The scope of discovery is defined by Federal Rule of Civil Procedure 26(b). Pursuant to that rule, litigants may obtain discovery regarding "any matter, not privileged, that is relevant to the claim or defense of any party . . . ." Fed. R. Civ. P. 26(b)(1). Relevant information for discovery purposes includes any information "reasonably calculated to lead to the discovery of admissible evidence," and need not be admissible at trial to be discoverable. Id. District courts enjoy broad discretion both to determine relevancy for discovery purposes, see Hallett v. Morgan, 296 F.3d 732, 751 (9th Cir. 2002), and to limit discovery to prevent its abuse, see Fed. R. Civ. P. 26(b)(2) (instructing that courts may limit discovery where it is "unreasonably cumulative or duplicative," "obtainable from some other source that is more convenient, less burdensome, or less expensive," or where its burden or expense "outweighs its likely benefit").


In the instant motion, Defendants seek an order compelling Plaintiff to produce all of his institutional records, which include records regarding his medical history, disciplinary history, and past immigration proceedings. Defs.' Mem. at 3. To facilitate this production, Defendants have requested that Plaintiff sign releases authorizing the institutions where he has been detained for either criminal or immigration reasons to provide Defendants with his records.

at 3-4. Defendants contend that to the extent Plaintiff seeks compensatory damages for emotional distress, his medical records are relevant to the issue of whether Defendants' conduct, in fact, caused Plaintiff's emotional distress symptoms or whether he had pre-existing emotional distress issues. Id. Also relevant in Defendants' view is whether or not Plaintiff has continued to seek treatment for his mental distress. Id. at 4.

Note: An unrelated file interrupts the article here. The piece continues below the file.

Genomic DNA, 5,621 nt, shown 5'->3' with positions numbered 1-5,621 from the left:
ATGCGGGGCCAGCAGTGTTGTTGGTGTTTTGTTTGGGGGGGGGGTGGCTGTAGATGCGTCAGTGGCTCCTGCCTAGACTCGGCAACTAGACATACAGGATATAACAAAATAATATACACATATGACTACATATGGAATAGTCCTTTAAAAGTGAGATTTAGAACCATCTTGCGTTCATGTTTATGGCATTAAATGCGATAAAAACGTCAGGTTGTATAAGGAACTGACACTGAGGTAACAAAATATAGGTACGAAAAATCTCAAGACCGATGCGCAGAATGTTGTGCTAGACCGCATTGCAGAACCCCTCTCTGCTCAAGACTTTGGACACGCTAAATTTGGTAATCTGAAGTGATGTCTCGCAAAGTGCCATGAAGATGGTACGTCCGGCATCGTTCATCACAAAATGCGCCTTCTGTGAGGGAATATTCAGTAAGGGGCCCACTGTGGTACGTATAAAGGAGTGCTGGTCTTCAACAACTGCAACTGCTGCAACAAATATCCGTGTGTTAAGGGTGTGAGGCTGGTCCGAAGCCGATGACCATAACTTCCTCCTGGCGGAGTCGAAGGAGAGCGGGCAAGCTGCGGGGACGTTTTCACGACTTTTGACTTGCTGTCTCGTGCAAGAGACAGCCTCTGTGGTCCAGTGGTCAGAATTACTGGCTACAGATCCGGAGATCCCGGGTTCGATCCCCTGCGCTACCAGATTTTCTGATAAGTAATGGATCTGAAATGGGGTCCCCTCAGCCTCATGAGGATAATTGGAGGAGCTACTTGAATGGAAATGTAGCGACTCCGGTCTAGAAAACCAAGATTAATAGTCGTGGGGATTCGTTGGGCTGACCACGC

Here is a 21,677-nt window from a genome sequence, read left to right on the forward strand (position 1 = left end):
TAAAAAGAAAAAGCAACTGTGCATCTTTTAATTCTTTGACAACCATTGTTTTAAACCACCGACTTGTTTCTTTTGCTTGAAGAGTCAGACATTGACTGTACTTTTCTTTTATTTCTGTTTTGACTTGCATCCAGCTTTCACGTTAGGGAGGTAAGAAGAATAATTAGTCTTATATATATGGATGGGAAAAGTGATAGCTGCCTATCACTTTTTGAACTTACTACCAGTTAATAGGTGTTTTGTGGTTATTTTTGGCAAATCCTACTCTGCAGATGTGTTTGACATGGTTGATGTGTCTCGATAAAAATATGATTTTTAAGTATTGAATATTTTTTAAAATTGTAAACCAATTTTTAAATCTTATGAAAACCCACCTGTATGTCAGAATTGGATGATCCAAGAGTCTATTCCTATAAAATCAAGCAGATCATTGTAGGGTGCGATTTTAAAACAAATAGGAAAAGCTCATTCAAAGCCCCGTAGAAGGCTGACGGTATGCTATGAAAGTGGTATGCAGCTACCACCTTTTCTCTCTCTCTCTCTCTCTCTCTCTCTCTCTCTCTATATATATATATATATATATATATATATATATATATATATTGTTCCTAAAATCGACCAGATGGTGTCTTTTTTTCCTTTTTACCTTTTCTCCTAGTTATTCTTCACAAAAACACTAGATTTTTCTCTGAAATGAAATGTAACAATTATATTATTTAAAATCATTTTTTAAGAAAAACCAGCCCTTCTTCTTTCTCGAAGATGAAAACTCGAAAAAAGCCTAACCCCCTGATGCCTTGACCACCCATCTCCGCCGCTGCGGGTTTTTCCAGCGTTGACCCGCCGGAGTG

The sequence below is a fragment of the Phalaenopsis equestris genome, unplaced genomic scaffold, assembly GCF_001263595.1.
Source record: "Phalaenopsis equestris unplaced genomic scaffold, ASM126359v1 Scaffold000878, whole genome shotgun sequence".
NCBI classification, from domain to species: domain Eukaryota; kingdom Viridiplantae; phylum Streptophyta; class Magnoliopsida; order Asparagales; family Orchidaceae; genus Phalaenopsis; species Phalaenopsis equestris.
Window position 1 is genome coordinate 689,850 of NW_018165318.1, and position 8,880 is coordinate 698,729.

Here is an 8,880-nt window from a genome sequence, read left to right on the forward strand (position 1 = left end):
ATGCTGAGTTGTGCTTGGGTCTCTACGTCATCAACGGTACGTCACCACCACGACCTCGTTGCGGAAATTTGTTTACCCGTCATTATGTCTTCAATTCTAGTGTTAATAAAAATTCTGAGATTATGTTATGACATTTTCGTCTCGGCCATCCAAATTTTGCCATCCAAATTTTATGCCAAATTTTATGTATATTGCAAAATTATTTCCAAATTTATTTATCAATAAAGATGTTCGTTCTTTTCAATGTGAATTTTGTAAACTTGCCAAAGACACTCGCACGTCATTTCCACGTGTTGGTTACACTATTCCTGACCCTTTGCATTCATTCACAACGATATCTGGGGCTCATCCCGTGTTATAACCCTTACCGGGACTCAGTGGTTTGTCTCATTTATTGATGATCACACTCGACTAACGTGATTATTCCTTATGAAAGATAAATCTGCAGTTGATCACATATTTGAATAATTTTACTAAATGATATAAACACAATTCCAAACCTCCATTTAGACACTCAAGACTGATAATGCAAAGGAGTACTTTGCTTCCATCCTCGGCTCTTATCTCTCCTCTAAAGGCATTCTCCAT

Defendants contend that Plaintiff's other institutional records are relevant to determine whether Plaintiff has a prior history of similar claims and/or problems concerning mail processing issues, grievance process issues or disciplinary issues. Id. Specifically in regard to Plaintiff's disciplinary history, Defendants note that Plaintiff has claimed in this lawsuit that he was subject to segregation based upon false disciplinary write-ups created in retaliation for his filing grievances and lawsuits. Id. Defendants contend that the extent of Plaintiff's institutional disciplinary history at other institutions is, therefore, relevant to Defendants' defense that Plaintiff's corrective history is a product of his pattern of repeated disciplinary violations, not retaliation. Id.

Finally, to the extent these immigration records are not included in Defendants' first and sixth production requests, Defendants' Request for Production No. 2 specifically seeks the complete court files for "In re: FRAIHAT, Faour Abdallah, In Removal Proceedings, Case No. A76 697 069; 93 167 376, United States Department of Justice, Immigration Review and Appeals." Id., Ex. 1 at 4. Defendants argue that Plaintiff's immigration records are relevant to determine whether, but for the delay in postage, the Board of Immigration Appeals would have granted Plaintiff's motion to reconsider. Id. at 3. It is Defendants' belief that ...